Ambassador Yeganian's address on the occasion of the 99th Anniversary of Armenian Genocide -
Honourable guests, compatriots and friends,
Another year has passed and we are commemorating already the 99th Anniversary of Armenian Genocide. 99 years ago today more than 300 Armenian intellectuals were arrested, tortured, murdered or set to be deported by the Young Turks of the fading Ottoman Empire. The Armenian Genocide was the first genocide of the 20th century. It was a governmentally devised plan to annihilate an entire nation, a plan aimed at creation of a Pan-Turkic Empire. It was a tragedy that took lives of 1.5 million Armenians and was continued with persecution and genocides of other Christian nations living in the Ottoman Empire.
Medz Yeghern is not just a memory in the hearts of Armenians worldwide, it was the beginning of the practice of racial extermination that had its continuation in Holocaust, genocides in Cambodia, Rwanda, Darfur and other tragedies throughout the world.
The plan to exterminate Armenians was created and implemented by the Young Turks regime, but brutal slaughters of Armenians weren’t unheard of in the Ottoman Empire. Only the massacres of mid 1890s in Western Armenia took lives of more than 300.000 Armenians. It seems now, that the Ottoman Empire’s only way of dealing with its Christian population was through massacres, evidence to which are the genocides of Armenians, Greeks and Assyrians, with total number of slaughtered passing over 3 million.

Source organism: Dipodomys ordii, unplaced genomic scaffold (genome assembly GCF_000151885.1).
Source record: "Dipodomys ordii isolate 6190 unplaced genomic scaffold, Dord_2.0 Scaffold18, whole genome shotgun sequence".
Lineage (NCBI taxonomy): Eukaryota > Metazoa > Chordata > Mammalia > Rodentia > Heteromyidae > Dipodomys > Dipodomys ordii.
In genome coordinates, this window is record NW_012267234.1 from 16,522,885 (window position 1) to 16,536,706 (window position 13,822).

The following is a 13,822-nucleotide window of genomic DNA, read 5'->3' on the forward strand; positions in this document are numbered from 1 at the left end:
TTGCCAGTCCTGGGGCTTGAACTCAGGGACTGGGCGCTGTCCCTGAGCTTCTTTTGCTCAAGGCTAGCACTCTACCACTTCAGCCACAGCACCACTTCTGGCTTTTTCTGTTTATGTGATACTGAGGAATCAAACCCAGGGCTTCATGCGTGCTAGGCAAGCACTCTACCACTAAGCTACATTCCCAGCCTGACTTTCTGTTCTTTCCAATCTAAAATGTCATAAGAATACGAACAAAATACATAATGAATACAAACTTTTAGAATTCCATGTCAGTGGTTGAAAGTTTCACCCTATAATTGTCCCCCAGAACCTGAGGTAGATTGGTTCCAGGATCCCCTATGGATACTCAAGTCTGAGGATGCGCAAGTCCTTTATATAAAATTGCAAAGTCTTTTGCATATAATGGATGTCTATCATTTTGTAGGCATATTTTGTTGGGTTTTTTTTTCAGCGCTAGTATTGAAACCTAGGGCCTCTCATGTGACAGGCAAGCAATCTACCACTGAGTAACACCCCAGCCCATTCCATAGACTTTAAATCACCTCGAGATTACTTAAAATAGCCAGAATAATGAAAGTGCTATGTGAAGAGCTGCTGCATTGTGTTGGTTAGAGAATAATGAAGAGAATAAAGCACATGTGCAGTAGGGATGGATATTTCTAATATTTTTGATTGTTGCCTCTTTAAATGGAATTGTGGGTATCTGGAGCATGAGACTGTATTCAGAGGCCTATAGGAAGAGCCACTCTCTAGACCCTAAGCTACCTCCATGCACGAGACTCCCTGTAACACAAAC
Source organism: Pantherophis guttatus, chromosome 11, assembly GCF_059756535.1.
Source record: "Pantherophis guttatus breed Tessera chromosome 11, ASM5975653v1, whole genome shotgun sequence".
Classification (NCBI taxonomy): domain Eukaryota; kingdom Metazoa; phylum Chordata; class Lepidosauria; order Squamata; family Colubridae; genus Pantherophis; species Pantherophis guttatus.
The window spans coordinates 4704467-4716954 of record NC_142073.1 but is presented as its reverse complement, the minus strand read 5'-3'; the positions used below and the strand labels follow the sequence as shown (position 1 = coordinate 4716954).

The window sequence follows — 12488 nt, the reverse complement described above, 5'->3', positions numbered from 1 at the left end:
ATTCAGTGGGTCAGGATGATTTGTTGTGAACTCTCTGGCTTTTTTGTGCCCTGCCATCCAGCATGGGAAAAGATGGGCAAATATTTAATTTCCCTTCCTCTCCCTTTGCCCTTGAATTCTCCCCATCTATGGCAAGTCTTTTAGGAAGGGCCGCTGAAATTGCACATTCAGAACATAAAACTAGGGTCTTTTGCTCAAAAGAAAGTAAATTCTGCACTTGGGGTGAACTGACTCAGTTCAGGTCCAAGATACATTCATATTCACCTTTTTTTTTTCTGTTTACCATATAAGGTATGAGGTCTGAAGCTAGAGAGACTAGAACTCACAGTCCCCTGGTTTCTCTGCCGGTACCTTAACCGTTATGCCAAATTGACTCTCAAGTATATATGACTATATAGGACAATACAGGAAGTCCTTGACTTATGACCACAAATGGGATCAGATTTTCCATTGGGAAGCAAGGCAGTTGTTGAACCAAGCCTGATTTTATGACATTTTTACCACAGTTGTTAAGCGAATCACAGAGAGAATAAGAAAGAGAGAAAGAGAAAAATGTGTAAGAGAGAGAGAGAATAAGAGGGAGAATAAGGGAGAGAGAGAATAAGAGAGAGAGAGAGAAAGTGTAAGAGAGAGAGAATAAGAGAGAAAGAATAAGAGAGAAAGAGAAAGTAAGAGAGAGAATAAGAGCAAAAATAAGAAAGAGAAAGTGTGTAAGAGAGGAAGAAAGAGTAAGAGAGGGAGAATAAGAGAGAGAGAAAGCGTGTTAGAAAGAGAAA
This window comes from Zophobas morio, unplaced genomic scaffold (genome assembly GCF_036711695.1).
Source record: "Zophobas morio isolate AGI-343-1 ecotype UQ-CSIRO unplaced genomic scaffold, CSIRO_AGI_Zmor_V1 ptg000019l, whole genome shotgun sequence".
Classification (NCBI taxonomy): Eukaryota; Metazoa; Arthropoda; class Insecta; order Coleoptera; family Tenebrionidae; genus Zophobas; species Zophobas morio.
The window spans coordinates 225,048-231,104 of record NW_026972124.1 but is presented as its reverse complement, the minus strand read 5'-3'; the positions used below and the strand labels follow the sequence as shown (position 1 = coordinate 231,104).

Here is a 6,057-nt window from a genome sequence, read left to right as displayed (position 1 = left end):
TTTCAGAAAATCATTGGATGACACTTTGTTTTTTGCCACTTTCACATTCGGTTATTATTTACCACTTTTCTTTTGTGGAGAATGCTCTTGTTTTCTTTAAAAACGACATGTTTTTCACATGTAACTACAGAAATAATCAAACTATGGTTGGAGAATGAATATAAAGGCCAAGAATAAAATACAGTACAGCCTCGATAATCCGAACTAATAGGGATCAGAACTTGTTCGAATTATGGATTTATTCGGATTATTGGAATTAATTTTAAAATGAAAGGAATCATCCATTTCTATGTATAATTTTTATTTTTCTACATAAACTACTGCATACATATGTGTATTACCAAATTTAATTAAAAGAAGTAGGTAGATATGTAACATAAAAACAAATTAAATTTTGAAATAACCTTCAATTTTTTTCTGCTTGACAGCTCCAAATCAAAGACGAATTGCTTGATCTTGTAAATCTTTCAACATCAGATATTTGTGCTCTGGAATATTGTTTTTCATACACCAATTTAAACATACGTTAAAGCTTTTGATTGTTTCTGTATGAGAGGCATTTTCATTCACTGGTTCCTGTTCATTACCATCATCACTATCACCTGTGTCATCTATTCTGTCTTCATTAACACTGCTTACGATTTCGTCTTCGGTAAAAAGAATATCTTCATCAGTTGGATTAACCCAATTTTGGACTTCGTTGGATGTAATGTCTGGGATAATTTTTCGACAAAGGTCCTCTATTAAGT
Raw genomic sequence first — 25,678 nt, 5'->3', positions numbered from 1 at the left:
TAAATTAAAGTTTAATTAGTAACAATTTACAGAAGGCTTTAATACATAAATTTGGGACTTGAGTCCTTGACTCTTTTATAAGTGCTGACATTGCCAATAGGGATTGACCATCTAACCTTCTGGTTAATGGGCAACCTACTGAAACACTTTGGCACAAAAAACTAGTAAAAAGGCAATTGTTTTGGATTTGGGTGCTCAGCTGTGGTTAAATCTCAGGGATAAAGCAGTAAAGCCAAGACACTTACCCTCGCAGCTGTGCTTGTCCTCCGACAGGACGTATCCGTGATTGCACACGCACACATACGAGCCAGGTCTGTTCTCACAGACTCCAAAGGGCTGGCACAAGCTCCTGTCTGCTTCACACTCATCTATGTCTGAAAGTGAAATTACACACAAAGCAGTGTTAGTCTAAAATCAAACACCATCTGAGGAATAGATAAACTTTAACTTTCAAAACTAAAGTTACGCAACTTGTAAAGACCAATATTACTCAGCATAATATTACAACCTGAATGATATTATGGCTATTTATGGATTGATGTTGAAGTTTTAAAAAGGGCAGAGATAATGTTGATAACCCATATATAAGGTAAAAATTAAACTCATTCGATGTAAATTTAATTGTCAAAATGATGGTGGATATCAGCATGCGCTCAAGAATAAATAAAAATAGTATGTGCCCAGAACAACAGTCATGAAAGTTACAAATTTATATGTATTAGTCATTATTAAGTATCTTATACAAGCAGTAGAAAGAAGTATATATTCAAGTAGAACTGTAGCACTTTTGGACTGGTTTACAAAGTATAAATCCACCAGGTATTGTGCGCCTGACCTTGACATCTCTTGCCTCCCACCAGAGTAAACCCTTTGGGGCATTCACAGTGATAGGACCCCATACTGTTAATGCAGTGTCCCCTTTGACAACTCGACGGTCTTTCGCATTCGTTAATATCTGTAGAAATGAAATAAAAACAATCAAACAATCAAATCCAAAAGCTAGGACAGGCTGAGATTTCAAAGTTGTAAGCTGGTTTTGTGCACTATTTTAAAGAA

It is well known that after the World War II a Polish lawyer with Jewish heritage, Raphael Lemkin introduced the term “genocide” to the international community. In 1921 still a student of philology Raphael Lemkin asked his professor why the masterminds of the Armenian slaughters were not arrested, and the answer, that there was no law under which they could be arrested, was the reason he devoted his life to the studies of crimes against humanity. Lemkin’s input was tremendous in the drafting of the “Genocide Convention”, which was signed by the United Nations in 1948 in order to prevent the repetition of such atrocities in the future. History of the last six decades shows, though, that the international community was not successful in this endeavour and the ongoing denial of the Armenian Genocide by the successor of its perpetrators has its impact on it. The international recognition of the Armenian Genocide is essential for the practice of the Convention, research and inclusion of the issue in educational systems worldwide is crucial.
Nowadays, more than 20 countries, 43 states of the USA, many international organizations have already recognized the Armenian Genocide. The independent legal analysis by the International Center for Transitional Justice in 2003 has also concluded that the “events… include all of the elements of the crime of genocide as defined in the (Genocide) Convention”. Moreover, the most renowned International Association of Genocide Scholars not only recognized and condemned Armenian Genocide, but also wrote an open letter to the Turkish Prime Minister Erdogan calling upon Turkish government to “acknowledge the responsibility of a previous government for the Genocide of the Armenian people”.